Taking care of business against NIU


Photo:Tim Reuter/Iowa State Daily

Guard Jake Anderson moves the ball around a Texas Southern opponent during the game on Sunday. Anderson lead the team in rebounds with a total of 10.

Chris Cuellar

To this day, Jake Anderson doesn’t know why.

Iowa State’s senior guard doesn’t know why he was dismissed from Northern Illinois after three award-winning seasons, or why NIU coach Ricardo Patton ultimately decided to release him from his scholarship.

The Chicago native graduated from NIU in the summer 2010. But once he was removed from the Huskies’ roster, Anderson made the move to Iowa State — 300 miles west of his old school to play his final year of eligibility.

He doesn’t know why he had to leave behind friends and a town he’d grown to love. But now that he’s averaging 11.1 points and 8.5 rebounds per game for the Big 12’s Cyclones, it doesn’t matter why.

“It’s in the past — I’m a Cyclone right now,” Anderson said. “The only thing I really miss are my friends there. I got a lot of love from that community, and my friends that were also my teammates.”

Anderson’s new squad will meet his old one on Monday, Jan. 3 as Northern Illinois (4-7) travels to Ames for a 7 p.m. tip-off in Iowa State’s (12-2) final non-conference game of the season.

The teams are moving in different directions, with the Cyclones winning six-straight games with a young, potent offense while the Huskies are mired in mediocrity. They’ve dropped three out of their last four games, including a 36-point beatdown at the hands of a Big 12 foe, No. 10 Missouri.

Leaving Northern Illinois has been a spot of mystery for Anderson and Husky fans, as typically a player with 75 career starts isn’t just removed from a roster without some kind of issue.

In the April 13 edition of Northern Illinois’ student newspaper, the Northern Star, it was reported three Husky players would be transferring and that Anderson’s departure from the program wasn’t a mutual decision.

“I think anybody would be disappointed by being dismissed from anything,” Anderson said before starting practice at the Sukup Basketball Facility. “That’s just the type of business this is. We’re in a business now, even though you’re a student-athlete it’s still a business.”

In a reported meeting at the end of the season with Patton, Anderson revealed his last conversation with the coach.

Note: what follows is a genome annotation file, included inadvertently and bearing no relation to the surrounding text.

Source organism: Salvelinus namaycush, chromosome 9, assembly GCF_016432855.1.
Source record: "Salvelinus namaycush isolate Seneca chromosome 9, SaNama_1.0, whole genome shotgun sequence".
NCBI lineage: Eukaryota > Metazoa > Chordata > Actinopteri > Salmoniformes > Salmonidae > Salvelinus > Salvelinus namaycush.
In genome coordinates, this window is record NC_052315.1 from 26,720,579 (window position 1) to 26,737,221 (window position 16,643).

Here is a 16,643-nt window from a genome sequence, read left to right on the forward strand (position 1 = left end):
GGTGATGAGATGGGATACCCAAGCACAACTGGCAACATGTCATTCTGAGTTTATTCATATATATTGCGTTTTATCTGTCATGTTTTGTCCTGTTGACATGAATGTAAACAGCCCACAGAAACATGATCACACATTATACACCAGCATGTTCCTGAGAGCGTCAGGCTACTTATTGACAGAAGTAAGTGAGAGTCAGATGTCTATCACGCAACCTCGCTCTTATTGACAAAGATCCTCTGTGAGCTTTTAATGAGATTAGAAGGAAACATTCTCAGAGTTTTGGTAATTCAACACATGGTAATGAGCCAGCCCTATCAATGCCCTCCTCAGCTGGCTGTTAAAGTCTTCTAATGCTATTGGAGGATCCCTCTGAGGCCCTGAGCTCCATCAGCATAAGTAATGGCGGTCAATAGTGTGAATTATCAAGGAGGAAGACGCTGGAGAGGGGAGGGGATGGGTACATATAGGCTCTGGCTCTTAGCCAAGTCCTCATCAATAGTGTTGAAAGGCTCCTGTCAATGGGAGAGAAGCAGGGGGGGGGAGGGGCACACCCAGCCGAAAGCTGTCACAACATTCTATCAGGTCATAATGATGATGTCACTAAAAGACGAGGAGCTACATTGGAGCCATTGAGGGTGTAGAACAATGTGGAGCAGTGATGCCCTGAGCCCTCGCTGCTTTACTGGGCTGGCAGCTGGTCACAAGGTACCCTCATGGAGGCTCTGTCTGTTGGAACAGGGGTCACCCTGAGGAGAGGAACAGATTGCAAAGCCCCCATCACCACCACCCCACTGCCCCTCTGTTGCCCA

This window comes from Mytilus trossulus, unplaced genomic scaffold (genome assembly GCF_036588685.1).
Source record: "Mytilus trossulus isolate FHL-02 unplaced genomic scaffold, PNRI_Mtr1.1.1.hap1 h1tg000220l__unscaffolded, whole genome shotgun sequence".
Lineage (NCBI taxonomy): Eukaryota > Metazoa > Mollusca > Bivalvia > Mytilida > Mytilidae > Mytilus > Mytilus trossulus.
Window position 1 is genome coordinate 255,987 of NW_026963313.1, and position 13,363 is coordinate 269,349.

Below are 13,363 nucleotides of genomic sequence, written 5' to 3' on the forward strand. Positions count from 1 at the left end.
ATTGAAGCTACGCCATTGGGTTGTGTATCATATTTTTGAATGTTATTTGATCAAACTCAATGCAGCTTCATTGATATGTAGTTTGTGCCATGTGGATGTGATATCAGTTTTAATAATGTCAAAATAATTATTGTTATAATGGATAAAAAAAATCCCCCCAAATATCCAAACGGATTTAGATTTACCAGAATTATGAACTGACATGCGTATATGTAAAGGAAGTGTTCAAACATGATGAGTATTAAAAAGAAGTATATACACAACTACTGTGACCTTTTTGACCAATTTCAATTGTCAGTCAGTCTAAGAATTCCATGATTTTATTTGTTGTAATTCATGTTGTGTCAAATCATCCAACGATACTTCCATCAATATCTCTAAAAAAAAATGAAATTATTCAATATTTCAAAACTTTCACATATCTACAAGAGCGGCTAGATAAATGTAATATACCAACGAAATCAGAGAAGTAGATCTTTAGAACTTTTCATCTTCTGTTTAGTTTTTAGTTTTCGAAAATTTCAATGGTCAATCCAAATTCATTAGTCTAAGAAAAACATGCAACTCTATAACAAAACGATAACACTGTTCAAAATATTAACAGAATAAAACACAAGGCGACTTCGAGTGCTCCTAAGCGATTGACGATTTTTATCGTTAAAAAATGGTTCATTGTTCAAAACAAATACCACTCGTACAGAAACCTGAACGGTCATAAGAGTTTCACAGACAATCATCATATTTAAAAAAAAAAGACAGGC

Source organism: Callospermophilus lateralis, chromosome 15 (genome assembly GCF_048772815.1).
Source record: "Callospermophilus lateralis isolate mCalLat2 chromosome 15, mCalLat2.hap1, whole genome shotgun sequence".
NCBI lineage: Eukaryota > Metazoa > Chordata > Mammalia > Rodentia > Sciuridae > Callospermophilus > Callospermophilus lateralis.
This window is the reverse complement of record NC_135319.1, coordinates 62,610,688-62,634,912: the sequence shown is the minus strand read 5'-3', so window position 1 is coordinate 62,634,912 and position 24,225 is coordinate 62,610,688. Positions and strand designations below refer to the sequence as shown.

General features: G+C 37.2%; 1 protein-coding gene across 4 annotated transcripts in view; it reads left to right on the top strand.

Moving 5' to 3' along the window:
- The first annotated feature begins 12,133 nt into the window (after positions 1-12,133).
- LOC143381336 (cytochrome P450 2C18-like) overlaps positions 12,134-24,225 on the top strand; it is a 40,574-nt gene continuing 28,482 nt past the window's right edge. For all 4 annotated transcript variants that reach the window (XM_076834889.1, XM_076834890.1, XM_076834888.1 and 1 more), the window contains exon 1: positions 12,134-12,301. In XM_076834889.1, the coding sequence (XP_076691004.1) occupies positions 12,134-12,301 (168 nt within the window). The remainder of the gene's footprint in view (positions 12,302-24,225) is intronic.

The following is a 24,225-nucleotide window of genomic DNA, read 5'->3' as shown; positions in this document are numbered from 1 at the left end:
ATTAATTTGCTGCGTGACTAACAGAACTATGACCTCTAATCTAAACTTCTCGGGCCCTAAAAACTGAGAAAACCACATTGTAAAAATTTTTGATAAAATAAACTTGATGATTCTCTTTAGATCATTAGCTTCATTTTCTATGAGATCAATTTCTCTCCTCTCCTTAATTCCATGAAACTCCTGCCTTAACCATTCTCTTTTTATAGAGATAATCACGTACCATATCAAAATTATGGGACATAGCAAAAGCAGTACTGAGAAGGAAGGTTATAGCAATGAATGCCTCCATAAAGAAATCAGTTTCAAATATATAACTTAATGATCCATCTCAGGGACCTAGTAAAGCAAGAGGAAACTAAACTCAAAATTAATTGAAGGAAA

“[Patton] asked me what my plans are for next year. I said ‘What do you mean?’ And he said, ‘What are your plans for next year?’ I said, ‘Nothing, graduate and go to grad school [and play my final year],’ and he said, ‘Well that’s good because we’re not going to have you back next year.’ Then I said ‘OK.’ There was no handshake and that’s the last time I ever talked to him.” – Northern Star

Anderson said he still hasn’t spoken with Patton and that he doesn’t keep in contact with many people from Northern Illinois.

Patton failed to return phone calls from the Iowa State Daily.

The Mid-American Conference’s Freshman of the Year in 2008, Anderson averaged 13.2 points per game in his three seasons of action in DeKalb, Ill. His numbers dropped off his final season, as he became the second scoring option in Patton’s scheme.

Cue Xavier Silas.

The 6-foot-5-inch Husky guard from Austin, Texas is averaging 24.5 points per game as the lone scoring option in Northern Illinois’ offense this season. Anderson says he definitely doesn’t speak with the nation’s third leading scorer.

“This past season, I was told to take a back seat to Xavier Silas,” Anderson said. “Coach Ricardo Patton told me that he had his pro here and that he didn’t need me to do all the things I had done in the past. I accepted the role because I thought it would help us win games. I just followed orders. If I didn’t, something like this would have happened earlier. Patton betrayed me.” – Northern Star

Still looking for an interesting storyline for this reunion? There isn’t a revenge angle or a search for vindication. Anderson knows what’s at stake against his old team, but he’s out to do things in the same workman-like way ISU coach Fred Hoiberg has praised since the first day of practice.

“It’s just another game,” Anderson said. “When I got here, my focus was just to become a better basketball player. A better student. I just want to help this team get back on the winning track. That’s it.”

Northern Illinois’ loss is Iowa State’s gain, as the 6-foot-2-inch guard ranks 75th nationally in rebounding and has two double-doubles to his name.

“Jake has been phenomenal,” Hoiberg said of the oldest player on his inexperienced squad. “Every day he’ll come into my office and say ‘Coach, what more can I do?’ He’s such a refreshing person to be around. He brings it every day and every practice. He’s been awesome.”

As for what will take place with the other nine players on the floor, it could be a run and gun battle as the Cyclones are averaging 78.1 points per contest and Northern Illinois allowing 78.4 per game.

Anderson has been guarding the opponent’s best player all season, and a face-off with Silas could release some of the tension Iowa State’s senior has pent up as he sighs, looking for the right thing to say about his old school.

“It’s business,” Anderson said succinctly, with a smile on his face.

The last time Iowa State and Northern Illinois met was Jan. 4, 1971, nearly 40 years ago to the date of this match-up. The all-time series is tied at 2-2.